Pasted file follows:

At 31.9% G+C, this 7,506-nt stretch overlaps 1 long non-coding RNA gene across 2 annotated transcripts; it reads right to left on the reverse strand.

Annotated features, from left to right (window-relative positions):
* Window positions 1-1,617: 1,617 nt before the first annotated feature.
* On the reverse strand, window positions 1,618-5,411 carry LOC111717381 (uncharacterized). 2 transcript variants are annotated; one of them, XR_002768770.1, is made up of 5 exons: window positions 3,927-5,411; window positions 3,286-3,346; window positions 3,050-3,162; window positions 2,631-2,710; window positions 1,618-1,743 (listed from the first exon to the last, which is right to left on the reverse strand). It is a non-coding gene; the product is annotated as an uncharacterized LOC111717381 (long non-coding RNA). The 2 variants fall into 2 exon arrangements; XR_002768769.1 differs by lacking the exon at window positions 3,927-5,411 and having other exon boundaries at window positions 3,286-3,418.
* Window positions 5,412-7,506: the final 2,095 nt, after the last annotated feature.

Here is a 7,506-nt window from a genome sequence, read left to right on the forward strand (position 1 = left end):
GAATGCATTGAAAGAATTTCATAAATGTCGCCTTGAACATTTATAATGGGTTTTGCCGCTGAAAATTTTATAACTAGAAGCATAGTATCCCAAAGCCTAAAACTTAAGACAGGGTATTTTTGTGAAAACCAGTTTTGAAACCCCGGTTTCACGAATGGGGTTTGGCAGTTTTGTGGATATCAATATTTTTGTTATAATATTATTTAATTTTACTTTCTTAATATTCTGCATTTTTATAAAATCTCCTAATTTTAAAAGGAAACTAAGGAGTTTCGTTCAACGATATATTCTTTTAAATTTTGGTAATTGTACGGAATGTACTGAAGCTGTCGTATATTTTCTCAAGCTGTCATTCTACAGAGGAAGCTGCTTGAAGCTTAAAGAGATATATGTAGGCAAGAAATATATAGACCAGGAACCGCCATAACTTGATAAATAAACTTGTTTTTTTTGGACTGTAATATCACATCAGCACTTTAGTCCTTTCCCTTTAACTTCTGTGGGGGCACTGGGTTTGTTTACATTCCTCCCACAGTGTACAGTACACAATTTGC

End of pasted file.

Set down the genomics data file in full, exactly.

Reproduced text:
At 31.9% G+C, this 7,506-nt stretch overlaps 1 long non-coding RNA gene across 2 annotated transcripts; it reads right to left on the reverse strand.

Annotated features, from left to right (window-relative positions):
* Window positions 1-1,617: 1,617 nt before the first annotated feature.
* On the reverse strand, window positions 1,618-5,411 carry LOC111717381 (uncharacterized). 2 transcript variants are annotated; one of them, XR_002768770.1, is made up of 5 exons: window positions 3,927-5,411; window positions 3,286-3,346; window positions 3,050-3,162; window positions 2,631-2,710; window positions 1,618-1,743 (listed from the first exon to the last, which is right to left on the reverse strand). It is a non-coding gene; the product is annotated as an uncharacterized LOC111717381 (long non-coding RNA). The 2 variants fall into 2 exon arrangements; XR_002768769.1 differs by lacking the exon at window positions 3,927-5,411 and having other exon boundaries at window positions 3,286-3,418.
* Window positions 5,412-7,506: the final 2,095 nt, after the last annotated feature.

Here is a 7,506-nt window from a genome sequence, read left to right on the forward strand (position 1 = left end):
GAATGCATTGAAAGAATTTCATAAATGTCGCCTTGAACATTTATAATGGGTTTTGCCGCTGAAAATTTTATAACTAGAAGCATAGTATCCCAAAGCCTAAAACTTAAGACAGGGTATTTTTGTGAAAACCAGTTTTGAAACCCCGGTTTCACGAATGGGGTTTGGCAGTTTTGTGGATATCAATATTTTTGTTATAATATTATTTAATTTTACTTTCTTAATATTCTGCATTTTTATAAAATCTCCTAATTTTAAAAGGAAACTAAGGAGTTTCGTTCAACGATATATTCTTTTAAATTTTGGTAATTGTACGGAATGTACTGAAGCTGTCGTATATTTTCTCAAGCTGTCATTCTACAGAGGAAGCTGCTTGAAGCTTAAAGAGATATATGTAGGCAAGAAATATATAGACCAGGAACCGCCATAACTTGATAAATAAACTTGTTTTTTTTGGACTGTAATATCACATCAGCACTTTAGTCCTTTCCCTTTAACTTCTGTGGGGGCACTGGGTTTGTTTACATTCCTCCCACAGTGTACAGTACACAATTTGC